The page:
Ball State University, a public institution in Muncie, Indiana, is purportedly looking into claims that a course centered around the subjects of creationism and intelligent design constitutes a violation of the separation of church and state. The college purportedly began its investigation after the Freedom From Religion Foundation (FFRF), a church-state separatist group, sent a letter of complaint regarding physics and astronomy professor Eric Hedin.
Hedin’s offense? He apparently encourages students to read books by scientists, journalists and proponents who embrace intelligent design. The description of his course, as reported by World on Campus, claims that students will “investigate physical reality and the boundaries of science for any hidden wisdom within this reality which may illuminate the central questions of the purpose of our existence and the meaning of life.”
While the course, “Inquiries in Physical Sciences,” is an elective, that hasn’t stopped critics like University of Chicago professor Jerry Coyne, in addition to the FFRF, from speaking out against it as an alleged violation of the separation of church and state. In addition to sharing pages from the course syllabus on his blog, he wrote:
Note the numinous implications, especially the course objective to consider the implications of physics, life, and consciousness for “indications of the nature and existence of God.” As you’ll see, the syllabus is clearly slanted to show that scientific phenomena do indeed provide evidence for God.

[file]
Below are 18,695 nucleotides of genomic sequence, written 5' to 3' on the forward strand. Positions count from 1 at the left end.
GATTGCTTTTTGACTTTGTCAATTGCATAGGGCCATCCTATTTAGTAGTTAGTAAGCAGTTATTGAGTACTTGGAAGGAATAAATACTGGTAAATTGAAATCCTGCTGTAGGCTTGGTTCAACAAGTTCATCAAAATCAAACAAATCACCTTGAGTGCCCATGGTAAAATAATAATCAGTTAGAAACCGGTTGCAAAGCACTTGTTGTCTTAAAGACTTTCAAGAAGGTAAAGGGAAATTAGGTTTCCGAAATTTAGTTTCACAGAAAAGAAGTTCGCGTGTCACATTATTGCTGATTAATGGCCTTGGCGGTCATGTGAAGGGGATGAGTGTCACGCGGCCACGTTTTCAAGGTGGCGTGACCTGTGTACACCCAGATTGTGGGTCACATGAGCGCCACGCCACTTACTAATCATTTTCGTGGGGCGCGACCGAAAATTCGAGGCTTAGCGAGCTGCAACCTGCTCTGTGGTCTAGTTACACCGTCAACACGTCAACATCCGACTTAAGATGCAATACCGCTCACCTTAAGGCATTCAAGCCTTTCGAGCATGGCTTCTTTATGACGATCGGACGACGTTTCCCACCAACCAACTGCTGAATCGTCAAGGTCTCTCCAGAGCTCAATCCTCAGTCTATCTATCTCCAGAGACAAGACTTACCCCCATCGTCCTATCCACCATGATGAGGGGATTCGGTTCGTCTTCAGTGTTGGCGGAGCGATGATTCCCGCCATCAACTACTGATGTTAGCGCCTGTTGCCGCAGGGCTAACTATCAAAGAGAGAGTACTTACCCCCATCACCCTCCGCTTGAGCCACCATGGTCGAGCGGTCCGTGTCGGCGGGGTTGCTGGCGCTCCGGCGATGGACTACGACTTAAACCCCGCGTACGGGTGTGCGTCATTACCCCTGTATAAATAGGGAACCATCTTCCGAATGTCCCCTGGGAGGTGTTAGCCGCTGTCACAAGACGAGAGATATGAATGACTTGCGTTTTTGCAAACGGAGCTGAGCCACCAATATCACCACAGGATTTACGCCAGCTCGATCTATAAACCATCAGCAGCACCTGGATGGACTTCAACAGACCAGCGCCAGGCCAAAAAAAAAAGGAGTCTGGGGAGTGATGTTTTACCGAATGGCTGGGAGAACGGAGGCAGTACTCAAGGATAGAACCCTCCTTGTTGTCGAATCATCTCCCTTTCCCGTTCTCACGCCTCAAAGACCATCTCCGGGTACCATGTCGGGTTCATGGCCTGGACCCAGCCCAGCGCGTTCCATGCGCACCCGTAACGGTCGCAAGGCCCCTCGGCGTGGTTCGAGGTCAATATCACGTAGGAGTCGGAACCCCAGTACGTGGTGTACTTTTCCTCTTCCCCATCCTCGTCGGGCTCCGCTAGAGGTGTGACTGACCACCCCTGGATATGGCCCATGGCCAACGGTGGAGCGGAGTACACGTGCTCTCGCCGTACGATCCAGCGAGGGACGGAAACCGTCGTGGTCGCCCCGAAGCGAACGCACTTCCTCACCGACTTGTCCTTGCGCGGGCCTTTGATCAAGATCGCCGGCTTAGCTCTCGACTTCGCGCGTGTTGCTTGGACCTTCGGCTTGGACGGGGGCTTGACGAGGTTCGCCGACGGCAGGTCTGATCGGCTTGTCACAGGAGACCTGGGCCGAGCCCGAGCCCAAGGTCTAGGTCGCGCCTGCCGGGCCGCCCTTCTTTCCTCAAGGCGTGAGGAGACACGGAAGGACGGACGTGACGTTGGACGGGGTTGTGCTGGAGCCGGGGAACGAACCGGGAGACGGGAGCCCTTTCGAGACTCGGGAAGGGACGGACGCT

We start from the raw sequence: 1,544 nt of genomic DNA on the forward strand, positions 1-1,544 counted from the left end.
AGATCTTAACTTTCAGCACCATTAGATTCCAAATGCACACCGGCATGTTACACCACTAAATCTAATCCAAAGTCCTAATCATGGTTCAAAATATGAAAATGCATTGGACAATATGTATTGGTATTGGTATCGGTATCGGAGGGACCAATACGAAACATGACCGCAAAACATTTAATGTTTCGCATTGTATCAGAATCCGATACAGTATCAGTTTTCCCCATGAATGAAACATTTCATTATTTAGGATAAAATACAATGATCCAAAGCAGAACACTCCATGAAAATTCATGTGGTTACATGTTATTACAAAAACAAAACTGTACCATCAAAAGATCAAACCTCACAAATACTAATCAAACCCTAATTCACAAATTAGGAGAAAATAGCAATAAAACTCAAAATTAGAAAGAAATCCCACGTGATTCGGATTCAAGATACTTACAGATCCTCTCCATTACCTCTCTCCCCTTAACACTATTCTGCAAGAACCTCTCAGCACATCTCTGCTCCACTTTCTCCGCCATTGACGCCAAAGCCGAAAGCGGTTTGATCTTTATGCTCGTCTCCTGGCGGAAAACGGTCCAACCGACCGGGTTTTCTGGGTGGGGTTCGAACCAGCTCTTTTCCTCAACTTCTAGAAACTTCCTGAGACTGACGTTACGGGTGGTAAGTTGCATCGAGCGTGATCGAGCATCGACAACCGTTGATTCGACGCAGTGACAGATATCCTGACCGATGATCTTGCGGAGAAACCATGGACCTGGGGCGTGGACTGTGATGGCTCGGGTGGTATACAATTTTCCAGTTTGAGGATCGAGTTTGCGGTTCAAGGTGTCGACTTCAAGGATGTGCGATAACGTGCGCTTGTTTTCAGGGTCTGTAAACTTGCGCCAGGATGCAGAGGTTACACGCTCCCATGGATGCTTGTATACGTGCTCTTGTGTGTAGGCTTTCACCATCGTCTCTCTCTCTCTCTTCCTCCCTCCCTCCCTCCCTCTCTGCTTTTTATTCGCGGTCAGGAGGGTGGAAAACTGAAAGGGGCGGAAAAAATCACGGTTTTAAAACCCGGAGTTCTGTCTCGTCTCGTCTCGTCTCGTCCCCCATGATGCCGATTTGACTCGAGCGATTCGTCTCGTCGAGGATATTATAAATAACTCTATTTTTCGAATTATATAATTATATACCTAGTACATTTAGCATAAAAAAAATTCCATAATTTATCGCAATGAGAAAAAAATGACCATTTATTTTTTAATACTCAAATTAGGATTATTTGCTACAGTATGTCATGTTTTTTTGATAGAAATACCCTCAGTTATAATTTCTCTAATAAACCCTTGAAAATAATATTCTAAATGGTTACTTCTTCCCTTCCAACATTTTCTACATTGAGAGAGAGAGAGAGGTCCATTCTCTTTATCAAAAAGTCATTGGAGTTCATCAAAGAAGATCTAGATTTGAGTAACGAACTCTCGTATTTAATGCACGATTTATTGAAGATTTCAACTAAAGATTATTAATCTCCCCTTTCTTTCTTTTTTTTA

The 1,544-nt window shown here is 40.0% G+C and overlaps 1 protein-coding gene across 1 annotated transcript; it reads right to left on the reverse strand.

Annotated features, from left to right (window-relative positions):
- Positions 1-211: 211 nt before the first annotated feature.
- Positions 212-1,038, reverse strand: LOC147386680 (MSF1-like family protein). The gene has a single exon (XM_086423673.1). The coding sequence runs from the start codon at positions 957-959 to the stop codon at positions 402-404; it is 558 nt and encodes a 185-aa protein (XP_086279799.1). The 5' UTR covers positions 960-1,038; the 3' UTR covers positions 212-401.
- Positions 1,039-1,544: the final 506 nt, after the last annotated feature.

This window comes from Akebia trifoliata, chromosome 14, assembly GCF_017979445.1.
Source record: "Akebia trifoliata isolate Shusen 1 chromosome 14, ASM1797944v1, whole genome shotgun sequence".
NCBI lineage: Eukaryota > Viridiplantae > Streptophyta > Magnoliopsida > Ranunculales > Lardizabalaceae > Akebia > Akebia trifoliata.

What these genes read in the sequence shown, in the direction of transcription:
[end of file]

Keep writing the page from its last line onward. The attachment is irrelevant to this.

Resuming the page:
Note that on page 2 (below), the course outline itself, the students are to discuss theistic evolution, intelligent design, irreducible complexity, and, for crying out loud, “miracles and spirituality!” There’s also “Beauty, complex and specified information, and intelligent design: what the universe communicates about God.”
Not everyone agrees with Coyne, though. Despite having negative comments to throw Hedin’s way (he called him a “dingbat professor”), PZ Myers, a biologist at the University of Minnesota who is also an atheist, defended the professor’s right to tout and explore unpopular ideas in the classroom. After all, isn’t that what academic freedom is all about?
“Academic freedom is the issue here, and professors have to have the right to teach unpopular, controversial issues, even from an ignorant perspective,” Myers wrote, going on to place the course — and the situation — in context. “The first amendment does not apply; this is not a course students are required to take, and it’s at a university, which students are not required to attend. It’s completely different from a public primary or secondary school. A bad course is an ethical problem, not a legal one. It’s also an issue that the university has to handle internally.”
The FFRF, though, an atheist-activist mouthpiece, is siding more with Coyne’s camp, as the group’s letter sparked an investigation by school administrators — an inquiry that was launched just one day after the atheist group’s letter of complaint was received. While the university did not cite Hedin’s name in its response, it was clear who was being referred to.
“The university received a complaint from a third party late yesterday afternoon about content in a specific course offered at Ball State. We take academic rigor and academic integrity very seriously,” read an official response from Ball State. “Having just received these concerns, it is impossible to comment on them at this point. We will explore in depth the issues and concerns raised and take the appropriate actions through our established processes and procedures.”
What do you think about the debate — and the university’s response? Let us know in the comments section.
(H/T: World on Campus)
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